The cover of Volf's Exclusion and EmbraceThen Jesus said, “Father, forgive them; for they do not know what they are doing.” And they cast lots to divide his clothing. (Luke 23:34 NRSV)

We all know that we should forgive each other. We even know how often—seventy times seven (i.e. unending forgiveness). The problem comes not with the knowing, but with the doing.

Miroslav Volf hit this crisis between knowing and doing after at the end of a lecture when Jürgen Moltmann stood and asked, “But can you embrace a cětnik” (9)? These Serbian fighters had been terrorizing and destroying Croatia, Volf’s country. He was torn between “the blood of the innocent crying out to God and by the blood of God’s Lamb offered for the guilty” (9). This question drove him to research and write Exclusion and Embrace.

Exclusion and Embrace is the best book on forgiveness that exists. Period. Volf used the image of the crucified God, arms outstretched with side pierced, to show how those who are offended can make space within themselves to embrace the other. This does not mean that the embraced are exonerated—they can be embraced “even when they are perceived as wrongdoers” (85). This, of course, is precisely how Jesus receives us.

Although written in 1996, this book feels tailored for today. In our culture of “truthiness,” Volf writes of “Deception and Truth.” As geopolitical tensions flair, Volf writes of “Oppression and Justice,” “Violence and Peace.” Even gender identity receives a chapter. It is stunning to see just how broad the theme of forgiveness reaches.

Every paragraph of Exclusion and Embrace is rich. Volf’s writing is a dense and insightful mixture of philosophical acuity, psychological wisdom, and theological insight. Our world needs this book more now than ever.


Volf, Miroslav. Exclusion and Embrace: A Theological Exploration of Identity, Otherness, and Reconciliation. Nashville, TN: Abingdon Press, 1996.

The Prophetic Faith | Martin Buber

The cover of Buber's The Prophetic FaithBuber is best known for his philosophical gem, I and Thou. He was also an biblical interpreter who translated the entire Hebrew Bible into German. Although published before his translation work began, The Prophetic Faith demonstrates his broad and deep knowledge of the scriptures.

The Prophetic Faith begins with the Song of Deborah before moving backwards through Joshua’s covenant renewal ceremony to Sinai. Buber pays close attention to God’s name and the way at which YHVH and Israel became linked as expressed in the phrase, “YHVH God of Israel” (19).

From this point of origin, Buber traces the prophetic faith through the major movements of Israel’s life: the Assyrian threat, the Babylonian exile, and the return. Buber paints the prophetic faith as vivid and always engaged with the eternal Thou.

We are fortunate that Princeton University Press has just reissued this work. The Prophetic Faith is an inspiring look at the heart of Israel’s relationship with their God.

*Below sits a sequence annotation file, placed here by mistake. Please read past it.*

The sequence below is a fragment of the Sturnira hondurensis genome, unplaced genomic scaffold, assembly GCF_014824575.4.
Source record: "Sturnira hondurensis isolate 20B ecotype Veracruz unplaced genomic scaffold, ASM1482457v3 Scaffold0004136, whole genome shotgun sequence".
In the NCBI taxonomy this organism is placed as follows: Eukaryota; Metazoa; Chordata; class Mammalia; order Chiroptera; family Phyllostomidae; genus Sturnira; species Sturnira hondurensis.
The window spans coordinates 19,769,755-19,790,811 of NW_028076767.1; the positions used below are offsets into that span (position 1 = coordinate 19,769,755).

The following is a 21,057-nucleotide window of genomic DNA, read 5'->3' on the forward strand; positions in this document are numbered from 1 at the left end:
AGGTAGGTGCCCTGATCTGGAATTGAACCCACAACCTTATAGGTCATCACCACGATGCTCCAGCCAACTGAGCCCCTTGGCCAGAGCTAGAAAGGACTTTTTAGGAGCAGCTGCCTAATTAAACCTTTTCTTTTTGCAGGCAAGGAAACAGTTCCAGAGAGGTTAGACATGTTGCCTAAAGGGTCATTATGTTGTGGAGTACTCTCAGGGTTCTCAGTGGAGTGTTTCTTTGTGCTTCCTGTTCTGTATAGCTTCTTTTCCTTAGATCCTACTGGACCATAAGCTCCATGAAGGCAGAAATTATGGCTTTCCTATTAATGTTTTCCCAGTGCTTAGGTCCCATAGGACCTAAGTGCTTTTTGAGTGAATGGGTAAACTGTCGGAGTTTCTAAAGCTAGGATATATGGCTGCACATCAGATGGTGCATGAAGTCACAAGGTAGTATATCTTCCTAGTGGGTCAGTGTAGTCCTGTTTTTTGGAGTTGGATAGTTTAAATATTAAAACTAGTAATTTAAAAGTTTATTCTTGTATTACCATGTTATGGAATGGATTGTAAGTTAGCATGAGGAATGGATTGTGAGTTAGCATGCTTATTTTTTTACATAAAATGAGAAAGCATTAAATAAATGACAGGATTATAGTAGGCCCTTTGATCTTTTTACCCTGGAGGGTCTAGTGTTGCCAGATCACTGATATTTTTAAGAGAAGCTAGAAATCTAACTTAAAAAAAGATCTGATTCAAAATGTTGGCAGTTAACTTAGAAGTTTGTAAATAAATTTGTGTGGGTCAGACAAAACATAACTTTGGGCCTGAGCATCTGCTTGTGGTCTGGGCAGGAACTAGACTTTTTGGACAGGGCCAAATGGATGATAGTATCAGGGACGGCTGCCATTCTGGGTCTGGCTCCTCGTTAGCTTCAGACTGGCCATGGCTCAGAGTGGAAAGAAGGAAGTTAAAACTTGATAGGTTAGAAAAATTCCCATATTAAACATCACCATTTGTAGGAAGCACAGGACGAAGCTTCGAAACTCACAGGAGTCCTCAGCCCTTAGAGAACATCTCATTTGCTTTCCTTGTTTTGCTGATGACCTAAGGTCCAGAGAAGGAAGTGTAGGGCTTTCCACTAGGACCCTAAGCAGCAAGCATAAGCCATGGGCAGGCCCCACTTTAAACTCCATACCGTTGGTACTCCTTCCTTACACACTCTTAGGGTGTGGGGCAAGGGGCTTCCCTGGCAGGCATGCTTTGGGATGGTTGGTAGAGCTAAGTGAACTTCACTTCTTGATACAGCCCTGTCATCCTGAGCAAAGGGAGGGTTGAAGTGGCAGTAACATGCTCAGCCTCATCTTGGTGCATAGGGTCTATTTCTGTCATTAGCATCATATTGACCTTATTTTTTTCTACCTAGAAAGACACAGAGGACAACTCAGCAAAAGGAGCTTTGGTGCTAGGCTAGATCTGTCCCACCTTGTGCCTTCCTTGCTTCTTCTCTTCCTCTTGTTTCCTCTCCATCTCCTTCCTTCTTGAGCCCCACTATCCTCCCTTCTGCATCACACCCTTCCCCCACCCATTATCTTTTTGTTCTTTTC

Buber, Martin. The Prophetic Faith. Translated by Jon D. Levenson. Princeton, NJ: Princeton University Press, 2016.

The Charismatic Theology of St. Luke | Roger Stronstad

The cover of Stronstad's The Charismatic Theology of St. LukeIt is easy to forget that what we call the Bible (singular) is actually a library of many books and letters from many Spirit-inspired authors each with their own story and message. In The Charismatic Theology of St. Luke, Stronstad takes Luke’s book, the historical narrative we know as Luke and Acts, on its own merits.

When you take Luke at his word instead of subjugating him to Paul, certain themes in Luke-Acts become crystal clear. You begin to hear the echoes of the LXX in Luke’s text. You are able to see Jesus as the Spirit-filled prophet who transfers his Spirit to his community. You are able to see the the empowering vocational purpose of Spirit-Baptism.

Pentecostals often speak of Luke-Acts as a “canon within the canon.” I find that sort of language unhelpful in that it depreciates the rest of the biblical witness. I do, however, applaud any effort to allow the Biblical witness to speak in its full diversity.


Stronstad, Roger. The Charismatic Theology of St. Luke: Trajectories from the Old Testament to Luke-Acts. Second Edition. Grand Rapids, MI: BakerAcademic, 1984, 2012.

The Prophethood of All Believers | Roger Stronstad

The cover of Stronstad's The Prophethood of All BelieversThe genre and theology of Luke-Acts is fundamentally different from the other three gospels. Luke-Acts is “the only self-consciously written, self-designated historical narrative in the New Testament” (4). As such, it must be read on its own terms.

In The Prophethood of All Believers, Stronstad focuses in on the unique viewpoint of Luke-Acts. He demonstrates that Luke uses a host of literary devices to point to the fact that the entire eschatological Christian community is made up of prophets. Prophethood for Stronstad is not limited to Spirit-inspired speech, but goes beyond to word and deed. Just as Jesus was anointed as a prophet, powerful in word and deed, the disciples are anointed by the same Spirit to do and witness to what Jesus did.

One of Stronstad’s fundamental views is that Spirit-baptism in Luke-Acts is not salvific, but empowering. This is a long-standing Pentecostal/Charismatic distinction that comes into clarity when Luke-Acts is taken on its own terms.

The majority of Stronstad’s slim volume is taken up with a close exegesis of Luke-Acts. The most inspiring (and controversial) part comes in the last three pages where Strongstad offers a brief contemporary reflection. He lambastes the Pentecostal/Charismatic movement for usurping mission with personal experience:

This shift in focus from vocation to personal experince, from being world-centered to self-centered, renders the service of the Pentecostal, charismatic movement just about as impotent as the service of the contemporary non-Pentecostal, non-charismatic church. This focus on experience rather than on service is like selling one’s birthright of Spirit-empowered service for the pottage of self-seeking experience and blessing. (121)

Stronstad closes with the desire that the entire church, Pentecostal/Charismatic and beyond, would recapture the world-changing doctrine of the prophethood of all believers.


Stronstad, Roger The Prophethood of All Believers: A Study in Luke’s Charismatic Theology. Cleveland, TN: CPT Press, 2010.